Grierson’s definition has the uplifting virtue of brevity (and right) but it fires its only shot into the warm dark night of an ideal world of hopes, dreams and good intentions. Meanwhile, back at the bus stop of the universe we inhabit there are some people who are wondering if they will be allowed on the bus – if it ever turns up.
‘The Animation Studies Reader’ (edited by Nichola Dobson, Annabelle Honess Roe, Amy Ratelle and Caroline Ruddell) is a brilliant book. Anybody with the slightest inclination to look under animation’s hood could do a lot worse than invest in a copy. It includes a reprint of the Honess Roe essay ‘Absence, Excess and Epistemological Expansion: Towards a Framework for the Study of Animated Documentary’ which was originally published in ‘Animation: An Interdisciplinary Journal’ (2011).
In it, Honess Roe starts with Grierson’s definition before journeying across those of other scholars and writers on the subject before arriving at her own three part definition. To absorb this brilliantly constructed pathway you need to buy the book but, with full tribute and the greatest of respect, her considered thoughts are offered here and resonate with the topic at hand.
An animated documentary qualifies as such if it …. “(i) has been recorded or created frame by frame; (ii) is about the world rather than a world wholly imagined by its creator and (iii) has been presented as a documentary by its producers and/or received as a documentary by audiences, festivals or critics.” Each emphasis is Honess Roe’s.
That third criteria is really what this is all about. In that trio of proposed adjudicates that she poses (“audiences, festivals or critics”) Honess Roe is smart to include the “or”. If she had made it an “and” we would really be in trouble because obtaining the existential approbation for the form of animated documentary beyond the walls of Chateau Festivale is a work still very much in progress.
And yet the evidence is all around us. Putting aside the renditions of ‘sequential’ images of animals and rituals painted and carved onto cave walls and ancient artefacts thousands of years ago, Winsor McCay laboured to create 25,000 drawings in the 1918 animated documentary The Sinking of the Lusitania. Norman McLaren’s classic film Neighbours (1952) won an Oscar not for animation but in the ‘Documentary’ section. What is Ryan (Chris Landreth, 2004) if not a documentary?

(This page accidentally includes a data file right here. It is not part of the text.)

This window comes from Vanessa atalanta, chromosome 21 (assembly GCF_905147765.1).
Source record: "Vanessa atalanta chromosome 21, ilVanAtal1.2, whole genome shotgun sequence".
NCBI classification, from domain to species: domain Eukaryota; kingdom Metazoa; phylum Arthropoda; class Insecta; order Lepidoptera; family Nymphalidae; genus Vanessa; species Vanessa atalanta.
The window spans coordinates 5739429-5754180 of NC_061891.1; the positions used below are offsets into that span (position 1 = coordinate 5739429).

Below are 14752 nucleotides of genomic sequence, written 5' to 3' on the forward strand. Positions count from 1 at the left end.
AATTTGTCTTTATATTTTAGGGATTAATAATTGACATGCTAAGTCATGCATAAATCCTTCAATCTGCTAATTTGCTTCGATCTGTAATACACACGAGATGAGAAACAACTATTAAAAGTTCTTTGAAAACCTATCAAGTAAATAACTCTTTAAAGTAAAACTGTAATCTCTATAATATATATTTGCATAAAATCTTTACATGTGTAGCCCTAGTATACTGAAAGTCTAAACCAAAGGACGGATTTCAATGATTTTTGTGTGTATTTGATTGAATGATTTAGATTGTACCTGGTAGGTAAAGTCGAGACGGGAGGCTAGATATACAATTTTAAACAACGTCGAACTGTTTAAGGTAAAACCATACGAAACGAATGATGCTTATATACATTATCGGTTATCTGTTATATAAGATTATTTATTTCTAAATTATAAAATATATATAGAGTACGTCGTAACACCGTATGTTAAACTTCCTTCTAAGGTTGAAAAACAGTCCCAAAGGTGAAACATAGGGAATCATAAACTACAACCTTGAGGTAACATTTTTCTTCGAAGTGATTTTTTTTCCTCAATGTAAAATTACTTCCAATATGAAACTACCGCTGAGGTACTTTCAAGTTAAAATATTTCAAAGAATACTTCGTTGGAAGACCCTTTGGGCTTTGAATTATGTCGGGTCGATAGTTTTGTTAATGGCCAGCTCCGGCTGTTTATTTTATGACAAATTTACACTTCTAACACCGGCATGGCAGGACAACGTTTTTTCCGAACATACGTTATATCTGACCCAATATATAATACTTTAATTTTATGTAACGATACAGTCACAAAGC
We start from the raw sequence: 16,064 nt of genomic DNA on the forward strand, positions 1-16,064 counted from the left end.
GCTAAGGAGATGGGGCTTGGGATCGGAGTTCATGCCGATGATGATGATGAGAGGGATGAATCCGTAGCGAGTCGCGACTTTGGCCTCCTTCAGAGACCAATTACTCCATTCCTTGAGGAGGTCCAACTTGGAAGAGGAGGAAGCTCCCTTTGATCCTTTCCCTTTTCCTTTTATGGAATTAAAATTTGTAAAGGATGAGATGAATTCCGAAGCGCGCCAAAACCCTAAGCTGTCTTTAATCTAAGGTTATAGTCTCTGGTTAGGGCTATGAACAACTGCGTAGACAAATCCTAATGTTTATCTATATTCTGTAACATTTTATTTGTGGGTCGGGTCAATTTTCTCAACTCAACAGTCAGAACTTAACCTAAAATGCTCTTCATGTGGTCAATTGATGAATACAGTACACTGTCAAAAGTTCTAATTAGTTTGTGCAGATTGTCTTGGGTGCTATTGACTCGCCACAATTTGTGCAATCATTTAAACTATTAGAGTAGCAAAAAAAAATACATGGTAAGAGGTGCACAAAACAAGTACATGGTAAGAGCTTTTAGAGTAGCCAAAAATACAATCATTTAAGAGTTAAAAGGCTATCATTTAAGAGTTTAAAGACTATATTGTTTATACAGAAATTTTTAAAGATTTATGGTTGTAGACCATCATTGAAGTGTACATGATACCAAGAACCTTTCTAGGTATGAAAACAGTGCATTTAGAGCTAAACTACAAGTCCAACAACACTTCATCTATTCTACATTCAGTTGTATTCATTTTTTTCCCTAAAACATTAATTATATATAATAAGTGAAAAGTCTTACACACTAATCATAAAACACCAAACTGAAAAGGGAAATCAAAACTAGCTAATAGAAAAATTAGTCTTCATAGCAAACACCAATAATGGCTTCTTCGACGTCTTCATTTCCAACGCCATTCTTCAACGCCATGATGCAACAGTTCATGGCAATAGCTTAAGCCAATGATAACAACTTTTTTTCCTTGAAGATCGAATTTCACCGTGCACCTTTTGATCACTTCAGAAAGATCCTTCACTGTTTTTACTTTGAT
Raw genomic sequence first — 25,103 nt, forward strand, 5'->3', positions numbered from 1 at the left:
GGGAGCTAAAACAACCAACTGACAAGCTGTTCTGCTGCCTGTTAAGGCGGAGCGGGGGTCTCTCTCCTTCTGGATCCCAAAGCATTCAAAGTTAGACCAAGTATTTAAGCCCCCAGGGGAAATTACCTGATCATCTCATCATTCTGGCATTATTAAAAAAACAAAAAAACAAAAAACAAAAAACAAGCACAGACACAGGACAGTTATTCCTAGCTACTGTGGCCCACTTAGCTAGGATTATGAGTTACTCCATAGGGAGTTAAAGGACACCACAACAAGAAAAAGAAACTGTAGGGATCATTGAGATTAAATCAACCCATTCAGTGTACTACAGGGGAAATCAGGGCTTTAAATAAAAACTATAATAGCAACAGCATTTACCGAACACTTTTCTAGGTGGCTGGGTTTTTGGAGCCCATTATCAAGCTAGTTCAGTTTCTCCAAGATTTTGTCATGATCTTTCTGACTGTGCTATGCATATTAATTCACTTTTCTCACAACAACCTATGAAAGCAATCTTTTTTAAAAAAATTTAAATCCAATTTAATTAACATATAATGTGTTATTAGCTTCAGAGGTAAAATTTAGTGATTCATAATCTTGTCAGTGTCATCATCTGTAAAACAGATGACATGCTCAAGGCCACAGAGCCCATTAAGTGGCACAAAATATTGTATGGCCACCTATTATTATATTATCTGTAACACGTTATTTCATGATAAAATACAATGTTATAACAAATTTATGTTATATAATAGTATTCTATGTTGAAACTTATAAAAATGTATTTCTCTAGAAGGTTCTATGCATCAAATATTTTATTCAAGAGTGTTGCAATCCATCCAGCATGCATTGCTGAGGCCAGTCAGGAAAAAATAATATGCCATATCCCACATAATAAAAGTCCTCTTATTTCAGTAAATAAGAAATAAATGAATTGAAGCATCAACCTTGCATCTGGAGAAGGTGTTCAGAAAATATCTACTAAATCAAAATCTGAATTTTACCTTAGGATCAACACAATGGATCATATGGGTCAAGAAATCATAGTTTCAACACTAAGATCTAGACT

One-offs? Hardly. LIAF’s annual ‘Animated Documentaries’ programme is testament to the vitality and diversity of filmmakers who have turned to animation to either portray something the (live-action) camera simply could not, something that was missed or, in many cases, an extra dimension that speaks to an emotional core of the film that simply cannot be portrayed any other way. Period.
We all know what a broken home is and having a child narrate the impact of it brings that home. But deploying the imagery of a house cracking along seams, turning into a pile of blocks and witnessing that pile tumbling down into its disassociated pieces brings a dimensionality to the story that only animation can.
How else can you visually depict the fluctuating emotional and mental states of two people who have agreed to spend ten days in a completely pitch black room together? Go on, make a live-action doco of that, I dare you (Andy Warhol excepted).
Good luck making a full journey into the minds of serial killer groupies without an illuminating boulevard of animation on which to wander and window shop.
What better method to see the world of victims of systemic government sanctioned removal of children from their families as a tool of socio political warfare?
Issues around body image are all about the manipulation and distorting of images – animation was invented to describe that in the best way our brains can absorb it.
And if you know of a better tool than full throttle animation to depict the psychedelification of Jimmy Page’s legendary ’59 Telecaster guitar, we’re all ears.
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Malcolm Turner, LIAF Co-Director